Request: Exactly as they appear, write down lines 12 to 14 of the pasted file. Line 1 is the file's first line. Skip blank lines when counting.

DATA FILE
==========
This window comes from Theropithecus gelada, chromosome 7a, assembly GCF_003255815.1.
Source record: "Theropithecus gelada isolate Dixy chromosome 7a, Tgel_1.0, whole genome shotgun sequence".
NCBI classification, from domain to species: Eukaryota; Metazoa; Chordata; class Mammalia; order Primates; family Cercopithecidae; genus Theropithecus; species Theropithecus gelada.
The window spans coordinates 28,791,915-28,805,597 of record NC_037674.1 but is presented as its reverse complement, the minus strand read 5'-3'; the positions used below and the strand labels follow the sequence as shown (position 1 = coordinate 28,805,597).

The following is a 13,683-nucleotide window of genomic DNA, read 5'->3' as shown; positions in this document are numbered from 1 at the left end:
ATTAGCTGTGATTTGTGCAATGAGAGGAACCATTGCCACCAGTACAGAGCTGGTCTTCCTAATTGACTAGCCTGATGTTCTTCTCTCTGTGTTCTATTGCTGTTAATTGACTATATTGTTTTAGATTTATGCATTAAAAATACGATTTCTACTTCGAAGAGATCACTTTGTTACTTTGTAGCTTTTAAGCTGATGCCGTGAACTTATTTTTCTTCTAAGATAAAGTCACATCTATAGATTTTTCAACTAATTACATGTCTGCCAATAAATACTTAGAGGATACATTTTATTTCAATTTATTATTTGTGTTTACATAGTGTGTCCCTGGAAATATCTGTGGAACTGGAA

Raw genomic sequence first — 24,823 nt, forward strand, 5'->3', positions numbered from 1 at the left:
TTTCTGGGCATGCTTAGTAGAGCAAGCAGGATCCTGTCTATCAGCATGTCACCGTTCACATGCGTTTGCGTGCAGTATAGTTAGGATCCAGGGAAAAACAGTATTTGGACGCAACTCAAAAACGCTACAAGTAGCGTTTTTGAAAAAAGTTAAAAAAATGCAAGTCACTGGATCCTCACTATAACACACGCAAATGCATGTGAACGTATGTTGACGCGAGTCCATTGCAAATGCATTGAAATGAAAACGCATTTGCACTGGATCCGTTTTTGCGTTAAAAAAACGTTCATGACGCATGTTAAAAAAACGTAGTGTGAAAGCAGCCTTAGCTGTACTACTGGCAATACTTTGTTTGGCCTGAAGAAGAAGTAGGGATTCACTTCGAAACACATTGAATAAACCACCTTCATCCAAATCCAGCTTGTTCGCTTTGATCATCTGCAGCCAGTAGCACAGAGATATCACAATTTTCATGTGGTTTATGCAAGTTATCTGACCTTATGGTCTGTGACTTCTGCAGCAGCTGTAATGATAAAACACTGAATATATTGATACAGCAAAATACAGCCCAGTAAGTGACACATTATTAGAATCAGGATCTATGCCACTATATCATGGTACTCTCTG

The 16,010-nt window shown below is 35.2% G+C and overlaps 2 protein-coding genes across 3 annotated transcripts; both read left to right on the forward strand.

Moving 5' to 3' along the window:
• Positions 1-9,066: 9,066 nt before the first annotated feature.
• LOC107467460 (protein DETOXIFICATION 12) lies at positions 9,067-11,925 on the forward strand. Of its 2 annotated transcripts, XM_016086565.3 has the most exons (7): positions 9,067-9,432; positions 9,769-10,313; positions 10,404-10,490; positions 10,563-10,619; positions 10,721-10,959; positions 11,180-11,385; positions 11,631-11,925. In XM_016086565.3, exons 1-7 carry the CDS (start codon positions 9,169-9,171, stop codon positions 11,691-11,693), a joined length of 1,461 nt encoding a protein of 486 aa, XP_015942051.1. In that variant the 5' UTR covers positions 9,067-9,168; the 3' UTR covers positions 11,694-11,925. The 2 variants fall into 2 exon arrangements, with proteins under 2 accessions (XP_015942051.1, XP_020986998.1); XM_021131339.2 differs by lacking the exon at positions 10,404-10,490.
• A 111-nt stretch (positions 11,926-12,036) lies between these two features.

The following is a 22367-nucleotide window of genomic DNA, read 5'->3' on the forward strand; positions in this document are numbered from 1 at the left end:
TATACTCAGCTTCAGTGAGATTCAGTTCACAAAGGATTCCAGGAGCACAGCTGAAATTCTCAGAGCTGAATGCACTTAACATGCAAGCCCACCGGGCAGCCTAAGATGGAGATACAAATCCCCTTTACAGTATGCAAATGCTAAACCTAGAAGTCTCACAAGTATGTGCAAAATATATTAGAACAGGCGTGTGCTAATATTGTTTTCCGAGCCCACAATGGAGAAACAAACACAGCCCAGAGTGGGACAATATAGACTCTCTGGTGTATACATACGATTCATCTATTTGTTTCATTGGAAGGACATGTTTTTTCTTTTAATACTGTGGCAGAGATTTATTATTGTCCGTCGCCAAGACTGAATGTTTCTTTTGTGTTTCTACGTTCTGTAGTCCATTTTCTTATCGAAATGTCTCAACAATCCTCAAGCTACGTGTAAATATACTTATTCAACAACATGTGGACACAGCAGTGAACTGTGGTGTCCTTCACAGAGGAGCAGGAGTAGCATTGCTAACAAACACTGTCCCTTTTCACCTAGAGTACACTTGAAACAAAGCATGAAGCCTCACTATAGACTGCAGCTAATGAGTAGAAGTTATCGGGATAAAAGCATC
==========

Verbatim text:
• LOC107467460 (protein DETOXIFICATION 12) lies at positions 9,067-11,925 on the forward strand. Of its 2 annotated transcripts, XM_016086565.3 has the most exons (7): positions 9,067-9,432; positions 9,769-10,313; positions 10,404-10,490; positions 10,563-10,619; positions 10,721-10,959; positions 11,180-11,385; positions 11,631-11,925. In XM_016086565.3, exons 1-7 carry the CDS (start codon positions 9,169-9,171, stop codon positions 11,691-11,693), a joined length of 1,461 nt encoding a protein of 486 aa, XP_015942051.1. In that variant the 5' UTR covers positions 9,067-9,168; the 3' UTR covers positions 11,694-11,925. The 2 variants fall into 2 exon arrangements, with proteins under 2 accessions (XP_015942051.1, XP_020986998.1); XM_021131339.2 differs by lacking the exon at positions 10,404-10,490.
• A 111-nt stretch (positions 11,926-12,036) lies between these two features.

The following is a 22367-nucleotide window of genomic DNA, read 5'->3' on the forward strand; positions in this document are numbered from 1 at the left end: